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Logo of Phnom Penh Post newspaper Phnom Penh Post - Capital power cuts to end by 2012 says EAC

Capital power cuts to end by 2012 says EAC


Tracey Shelton

EDC is trying to unravel power issues in Cambodia.

The Electricity Authority of Cambodia released new long-term projections for ending

electricity shortages, predicting that by 2012 all residences in Phnom Penh will

have enough electricity for normal consumption.

But in the rural areas of most of Cambodia, it will take years longer.

According to Ith Praing, secretary of state at Ministry of Industry, Mines and Energy

(MIME), 85 percent of the population in the capital city has power, but nationwide

the figure is 17 percent.

The government expects that all villages in Cambodia will have an electricity connection

by 2020 and 70 percent of households will have electricity by 2030.

In an effort to alleviate national power shortages, Cambodia has been getting electricity

for its northern provinces from neighboring Thailand and Vietnam where electricity

is much cheaper than in Cambodia.

In Phnom Penh private companies and generators supplement the short supply available

from Electricité Du Cambodge.

"We have a problem with the electricity shortage," said Theng Marith, an

official at the regulatory department of the Electricity Authority of Cambodia. He

said Phnom Penh needs another 40 megawatts of electricity to supply a growing population

that expects unlimited use of power.

Marith said that the power consumption has been soaring in Cambodia from year to

year. In 2005 consumption was 160 megawatts. In 2006 it rose to 200 megawatts. In

2007 it was 220 megawatts.

EDC, according to a company official, has capacity to supply roughly 200 megawatts

for the residents in Phnom Penh in the rainy season.

But in the hot season coming up demand will leap to 240 megawatts.

"So we have to cut off some blocks at times," he said. "The power

demand is non-stop," he said.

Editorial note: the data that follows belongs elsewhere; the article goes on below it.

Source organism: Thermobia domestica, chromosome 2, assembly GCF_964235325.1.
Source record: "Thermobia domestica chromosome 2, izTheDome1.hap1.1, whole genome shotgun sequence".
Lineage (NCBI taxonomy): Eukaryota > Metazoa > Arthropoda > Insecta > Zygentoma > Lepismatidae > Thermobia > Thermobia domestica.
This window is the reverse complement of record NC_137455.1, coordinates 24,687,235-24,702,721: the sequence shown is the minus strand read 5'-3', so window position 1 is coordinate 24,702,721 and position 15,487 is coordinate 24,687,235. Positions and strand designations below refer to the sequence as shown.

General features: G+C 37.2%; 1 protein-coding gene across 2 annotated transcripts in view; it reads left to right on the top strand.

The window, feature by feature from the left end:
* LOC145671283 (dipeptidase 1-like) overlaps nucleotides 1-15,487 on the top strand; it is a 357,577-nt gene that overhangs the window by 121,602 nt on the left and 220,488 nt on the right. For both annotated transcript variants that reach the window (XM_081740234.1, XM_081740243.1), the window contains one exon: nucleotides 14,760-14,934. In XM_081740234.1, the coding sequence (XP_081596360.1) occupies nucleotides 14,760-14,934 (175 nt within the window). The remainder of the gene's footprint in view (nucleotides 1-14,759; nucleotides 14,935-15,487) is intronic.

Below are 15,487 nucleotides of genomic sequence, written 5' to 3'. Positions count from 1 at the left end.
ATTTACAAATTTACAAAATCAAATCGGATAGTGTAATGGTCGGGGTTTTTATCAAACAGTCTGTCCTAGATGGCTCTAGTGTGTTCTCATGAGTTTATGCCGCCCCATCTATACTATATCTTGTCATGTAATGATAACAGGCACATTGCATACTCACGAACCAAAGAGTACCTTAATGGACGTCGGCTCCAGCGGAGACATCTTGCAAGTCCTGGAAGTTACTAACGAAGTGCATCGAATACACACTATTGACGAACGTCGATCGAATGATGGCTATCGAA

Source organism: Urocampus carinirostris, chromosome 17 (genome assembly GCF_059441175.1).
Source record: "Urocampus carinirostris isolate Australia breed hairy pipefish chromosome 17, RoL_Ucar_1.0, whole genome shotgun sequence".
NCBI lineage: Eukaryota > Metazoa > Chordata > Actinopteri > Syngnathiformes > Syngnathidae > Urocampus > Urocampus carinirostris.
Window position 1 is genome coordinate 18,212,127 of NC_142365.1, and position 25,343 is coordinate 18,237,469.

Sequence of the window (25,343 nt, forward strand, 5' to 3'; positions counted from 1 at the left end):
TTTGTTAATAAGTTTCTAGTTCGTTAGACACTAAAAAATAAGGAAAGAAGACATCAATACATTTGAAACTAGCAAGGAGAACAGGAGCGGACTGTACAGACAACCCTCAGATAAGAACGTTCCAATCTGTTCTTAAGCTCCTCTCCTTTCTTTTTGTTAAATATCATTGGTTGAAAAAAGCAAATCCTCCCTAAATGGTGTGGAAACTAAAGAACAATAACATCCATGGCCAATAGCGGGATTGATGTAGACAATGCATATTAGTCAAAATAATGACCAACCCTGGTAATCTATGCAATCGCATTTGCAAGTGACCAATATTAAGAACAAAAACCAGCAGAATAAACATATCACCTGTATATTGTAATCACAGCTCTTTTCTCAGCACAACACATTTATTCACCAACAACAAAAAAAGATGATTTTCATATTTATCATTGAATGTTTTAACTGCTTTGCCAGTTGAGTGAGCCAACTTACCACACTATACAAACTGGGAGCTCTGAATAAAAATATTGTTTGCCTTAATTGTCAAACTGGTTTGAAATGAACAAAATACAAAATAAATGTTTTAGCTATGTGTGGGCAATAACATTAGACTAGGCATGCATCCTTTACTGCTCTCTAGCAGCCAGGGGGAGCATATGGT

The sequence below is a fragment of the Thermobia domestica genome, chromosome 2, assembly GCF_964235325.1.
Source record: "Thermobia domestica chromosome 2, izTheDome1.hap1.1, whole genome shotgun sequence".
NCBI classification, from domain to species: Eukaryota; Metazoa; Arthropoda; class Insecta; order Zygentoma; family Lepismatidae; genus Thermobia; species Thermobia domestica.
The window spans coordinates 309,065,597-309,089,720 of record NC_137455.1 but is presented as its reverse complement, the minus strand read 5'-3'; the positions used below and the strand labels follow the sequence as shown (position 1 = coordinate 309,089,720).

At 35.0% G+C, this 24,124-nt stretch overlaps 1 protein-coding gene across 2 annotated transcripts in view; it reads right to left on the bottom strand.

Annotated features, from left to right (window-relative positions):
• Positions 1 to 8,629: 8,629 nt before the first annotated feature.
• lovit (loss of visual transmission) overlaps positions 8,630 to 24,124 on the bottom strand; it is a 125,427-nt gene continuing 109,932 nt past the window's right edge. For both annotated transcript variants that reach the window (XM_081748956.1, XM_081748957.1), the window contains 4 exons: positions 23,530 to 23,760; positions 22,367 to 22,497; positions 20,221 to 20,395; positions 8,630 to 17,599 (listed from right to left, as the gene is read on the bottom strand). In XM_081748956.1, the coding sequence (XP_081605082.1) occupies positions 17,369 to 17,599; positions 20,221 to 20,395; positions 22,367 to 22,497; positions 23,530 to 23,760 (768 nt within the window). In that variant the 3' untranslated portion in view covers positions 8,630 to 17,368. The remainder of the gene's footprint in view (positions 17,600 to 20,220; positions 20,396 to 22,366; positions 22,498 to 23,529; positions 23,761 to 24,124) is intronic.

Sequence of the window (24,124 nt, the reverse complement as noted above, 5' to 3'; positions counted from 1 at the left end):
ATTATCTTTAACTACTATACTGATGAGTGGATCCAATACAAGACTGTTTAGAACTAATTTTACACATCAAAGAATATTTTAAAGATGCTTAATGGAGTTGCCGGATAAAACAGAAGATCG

He said EDC alone produces 35 megawatts.

Praing, at the Industry Ministry, said that in Phnom Penh three companies supply

additional power to EDC.

EDC gets 45 megawatts each from two private companies, Cambodia Electricity Private

and Khmer Electric Power each provide 45 megawatts and Malaysia's Cambodia Utility

Co. provides 30 megawatts.

"We need power sources from neighboring countries," Praing said.

Two other private companies are now installing poles and transmission lines from

Vietnam to Phnom Penh via Takeo province. They expect to complete work by late 2008

or early 2009.

Under agreements with Thailand and Vietnam since 2002, provinces along the borders

such as Mondulkiri, Kratie, Kampong Cham, Svay Rieng, Kampot and Kep have been supplied

by connections from Vietnam.

The provinces to the west and northwest such as Banteay Meanchey, Oddor Meanchey,

Pailin, Koh Kong and Battambang were also connected with low voltage from Thailand.

Last November high voltage electricity began coming across the border from Thailand

to Banteay Meanchey, Battambang and Siem Reap.

Praing said the price of electricity from the neighboring countries is cheaper than

local supply, at just 650 riel ($0.16) per kWh, while the local price is between

700 riel ($0.17) to 2,000 riel ($0.50) per kWh. "We have a long term agreement

to buy their electricity for 18 to 25 years," Praing said.

On December 29, Cambodia, Laos and Vietnam signed an energy cooperation agreement

aiming to provide electricity from Tay Ninh province of Vietnam to Krek and T'bong

Khmom districts in Kampong Cham province.

Another line is from Champasak province of Laos to Stung Treng.

The $18 million project will start in 2008 and is expected to be completed by 2011.

According to Prime Minister Hun Sen, the government is spending roughly $100 million

per year to subsidize electricity.



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